Posts tagged Libya

After Gaddafi

From ‘After Gaddafi' in Newsweek, Feb 27 2011: 

There was, for all the usual showmanship, something touching about Gaddafi’s last visit to Italy a few months ago. Dressed in his singular combination of Arab cloak and Western-style white business suit, he had pinned a grainy black-and-white picture to his lapel—which Prime Minister Silvio Berlusconi studiously avoided looking at. The picture was of a shackled Omar al-Mukhtar, a Cyrenaican tribal leader and Libya’s national hero, who was taken prisoner in 1931 after resisting the Italian colonial invasion for several years. He was hanged by the Italians before an assembly of Libyan prisoners—his cloak and glasses remain a central exhibit in Libya’s national museum on Green Square in Tripoli.

It was Gaddafi’s way of paying homage to a man he believed represents the ideal of a true Libyan: a tribal warrior, brave, uncompromising, willing to take on insurmountable odds. Gaddafi wanted to remind Berlusconi of the horrors of the Italian occupation—during which as much as half the population of Cyrenaica, Libya’s eastern province, may have died. It was no surprise that Gaddafi, in his first speech after the uprising against him spread across Libya, invoked these same qualities to explain that he would fight to the end and was willing to die as a (self-proclaimed) martyr.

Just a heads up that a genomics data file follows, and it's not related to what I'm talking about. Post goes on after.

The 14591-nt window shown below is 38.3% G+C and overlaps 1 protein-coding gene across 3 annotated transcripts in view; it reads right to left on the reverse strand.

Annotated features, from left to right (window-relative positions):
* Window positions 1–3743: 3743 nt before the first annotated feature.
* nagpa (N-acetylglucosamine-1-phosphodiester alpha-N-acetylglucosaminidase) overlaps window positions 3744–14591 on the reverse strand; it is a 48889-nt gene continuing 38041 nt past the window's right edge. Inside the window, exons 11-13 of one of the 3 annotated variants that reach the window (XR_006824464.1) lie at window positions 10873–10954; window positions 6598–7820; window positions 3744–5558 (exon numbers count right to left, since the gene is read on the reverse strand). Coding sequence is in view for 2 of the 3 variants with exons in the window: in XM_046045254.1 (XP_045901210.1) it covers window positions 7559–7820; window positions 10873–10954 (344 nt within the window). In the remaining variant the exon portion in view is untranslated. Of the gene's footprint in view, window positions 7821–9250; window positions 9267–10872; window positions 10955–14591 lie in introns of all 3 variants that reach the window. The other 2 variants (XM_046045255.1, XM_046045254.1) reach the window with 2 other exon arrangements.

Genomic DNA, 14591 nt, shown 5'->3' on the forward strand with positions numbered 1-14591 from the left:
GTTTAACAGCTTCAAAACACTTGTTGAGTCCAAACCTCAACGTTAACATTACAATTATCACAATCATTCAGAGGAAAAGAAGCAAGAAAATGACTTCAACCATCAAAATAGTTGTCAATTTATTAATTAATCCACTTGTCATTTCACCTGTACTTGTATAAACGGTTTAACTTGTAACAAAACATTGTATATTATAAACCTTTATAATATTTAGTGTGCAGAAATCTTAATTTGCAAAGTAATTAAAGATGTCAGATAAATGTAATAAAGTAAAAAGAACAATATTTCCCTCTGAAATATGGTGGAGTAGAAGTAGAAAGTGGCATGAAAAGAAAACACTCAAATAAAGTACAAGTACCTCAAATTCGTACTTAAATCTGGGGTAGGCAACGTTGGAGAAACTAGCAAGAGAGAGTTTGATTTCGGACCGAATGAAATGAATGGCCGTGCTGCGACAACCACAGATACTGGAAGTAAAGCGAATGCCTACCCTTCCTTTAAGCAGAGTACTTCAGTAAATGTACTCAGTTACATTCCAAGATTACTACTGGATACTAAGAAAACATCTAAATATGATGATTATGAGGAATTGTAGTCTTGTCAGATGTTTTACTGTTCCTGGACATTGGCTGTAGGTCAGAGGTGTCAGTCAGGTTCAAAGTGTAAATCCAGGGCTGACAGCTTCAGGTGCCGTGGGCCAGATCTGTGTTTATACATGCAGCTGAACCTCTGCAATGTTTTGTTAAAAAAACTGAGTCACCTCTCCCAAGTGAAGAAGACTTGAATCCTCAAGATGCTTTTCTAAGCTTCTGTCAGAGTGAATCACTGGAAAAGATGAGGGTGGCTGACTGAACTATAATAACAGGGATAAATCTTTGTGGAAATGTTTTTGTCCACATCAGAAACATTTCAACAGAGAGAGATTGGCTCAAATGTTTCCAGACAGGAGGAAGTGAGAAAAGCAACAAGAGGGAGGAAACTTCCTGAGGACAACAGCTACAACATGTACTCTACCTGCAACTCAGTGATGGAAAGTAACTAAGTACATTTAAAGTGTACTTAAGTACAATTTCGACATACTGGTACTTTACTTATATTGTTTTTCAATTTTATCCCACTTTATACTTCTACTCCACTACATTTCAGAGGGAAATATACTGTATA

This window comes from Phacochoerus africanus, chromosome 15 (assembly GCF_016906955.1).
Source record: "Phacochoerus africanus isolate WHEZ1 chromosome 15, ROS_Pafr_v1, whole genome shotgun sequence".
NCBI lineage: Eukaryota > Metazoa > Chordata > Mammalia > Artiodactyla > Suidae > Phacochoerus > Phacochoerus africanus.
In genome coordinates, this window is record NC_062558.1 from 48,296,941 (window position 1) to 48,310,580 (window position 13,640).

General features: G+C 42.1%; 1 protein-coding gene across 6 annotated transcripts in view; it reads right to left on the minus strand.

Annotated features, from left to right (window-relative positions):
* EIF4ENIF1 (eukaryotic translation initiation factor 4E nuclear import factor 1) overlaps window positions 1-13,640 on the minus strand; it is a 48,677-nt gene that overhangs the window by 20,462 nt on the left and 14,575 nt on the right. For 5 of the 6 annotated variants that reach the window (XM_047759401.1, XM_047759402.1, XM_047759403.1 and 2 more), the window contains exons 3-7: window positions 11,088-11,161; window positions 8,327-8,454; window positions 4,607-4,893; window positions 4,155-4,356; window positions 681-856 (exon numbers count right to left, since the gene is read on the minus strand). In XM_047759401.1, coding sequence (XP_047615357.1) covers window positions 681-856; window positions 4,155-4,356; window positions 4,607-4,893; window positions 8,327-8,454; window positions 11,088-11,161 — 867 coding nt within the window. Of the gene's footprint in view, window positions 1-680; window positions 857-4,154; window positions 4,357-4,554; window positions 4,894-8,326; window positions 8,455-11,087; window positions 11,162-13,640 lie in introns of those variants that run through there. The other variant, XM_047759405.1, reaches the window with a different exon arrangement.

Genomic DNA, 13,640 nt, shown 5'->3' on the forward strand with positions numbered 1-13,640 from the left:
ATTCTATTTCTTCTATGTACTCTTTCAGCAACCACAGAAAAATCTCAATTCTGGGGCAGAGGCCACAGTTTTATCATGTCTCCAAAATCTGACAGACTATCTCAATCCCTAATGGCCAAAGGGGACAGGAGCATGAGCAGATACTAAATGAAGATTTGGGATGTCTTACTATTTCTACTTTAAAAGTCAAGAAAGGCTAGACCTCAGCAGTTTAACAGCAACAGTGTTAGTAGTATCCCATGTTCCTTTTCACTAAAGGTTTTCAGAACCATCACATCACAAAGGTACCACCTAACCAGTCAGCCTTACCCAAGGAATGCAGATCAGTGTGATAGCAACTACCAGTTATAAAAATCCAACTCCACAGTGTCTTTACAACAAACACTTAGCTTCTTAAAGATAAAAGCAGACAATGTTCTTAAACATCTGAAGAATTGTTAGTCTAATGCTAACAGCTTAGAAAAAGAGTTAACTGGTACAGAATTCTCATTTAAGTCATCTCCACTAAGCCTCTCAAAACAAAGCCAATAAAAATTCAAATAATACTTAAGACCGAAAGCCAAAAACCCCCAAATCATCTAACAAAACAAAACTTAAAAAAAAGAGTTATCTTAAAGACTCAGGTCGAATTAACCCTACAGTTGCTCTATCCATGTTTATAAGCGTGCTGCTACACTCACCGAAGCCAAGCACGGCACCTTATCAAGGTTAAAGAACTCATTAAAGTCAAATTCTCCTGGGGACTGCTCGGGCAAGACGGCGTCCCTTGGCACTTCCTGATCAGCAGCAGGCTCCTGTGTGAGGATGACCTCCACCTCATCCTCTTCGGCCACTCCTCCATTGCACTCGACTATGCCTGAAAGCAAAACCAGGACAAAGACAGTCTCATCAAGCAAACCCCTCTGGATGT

Conflicting reports out of Libya this morning say the deposed leader was either captured or killed after the fall of his hometown, Sirte. We felt the above snippet relevant in that context.

Update: confirmed.

The AP’s Sergey Ponomarev captures the infamous “Fist Crushing a U.S. Fighter Plane Sculpture,” now covered in graffiti and rebels, from inside Gaddafi’s main compound in Bab Al-Aziziya.

The AP’s Sergey Ponomarev captures the infamous “Fist Crushing a U.S. Fighter Plane Sculpture,” now covered in graffiti and rebels, from inside Gaddafi’s main compound in Bab Al-Aziziya.




Rebel fighters moved carefully into a building on Tripoli Street where government loyalist troops were believed to have been trapped.

This photo was sent earlier in the day from Getty Images photographer Chris Hondros, who died today after being struck by mortar fire in Misrata, Libya. via WSJ

Hondros had also photographed for NEWSWEEK. His colleague, award-winning journalist Tim Hetherington, was also killed in the attack.

Rebel fighters moved carefully into a building on Tripoli Street where government loyalist troops were believed to have been trapped.

This photo was sent earlier in the day from Getty Images photographer Chris Hondros, who died today after being struck by mortar fire in Misrata, Libya. via WSJ

Hondros had also photographed for NEWSWEEK. His colleague, award-winning journalist Tim Hetherington, was also killed in the attack.

Until the bombs started falling, Berlusconi and Gaddafi were much more than casual acquaintances and bilateral buddies. The two shared an intimate friendship that was evident every time they met. When other world leaders graciously shook hands, Berlusconi and Gaddafi were like giddy schoolmates in each other’s presence … The two men share a penchant for sexed-up, orgiastic celebrations, and the all-female security detail that Gaddafi traveled with seemed straight out of the Berlusconi playbook.
Barbie Nadeau on the close relationship between Berlusconi and Gaddafi, and the ploy to protect Italy’s business interests in Libya.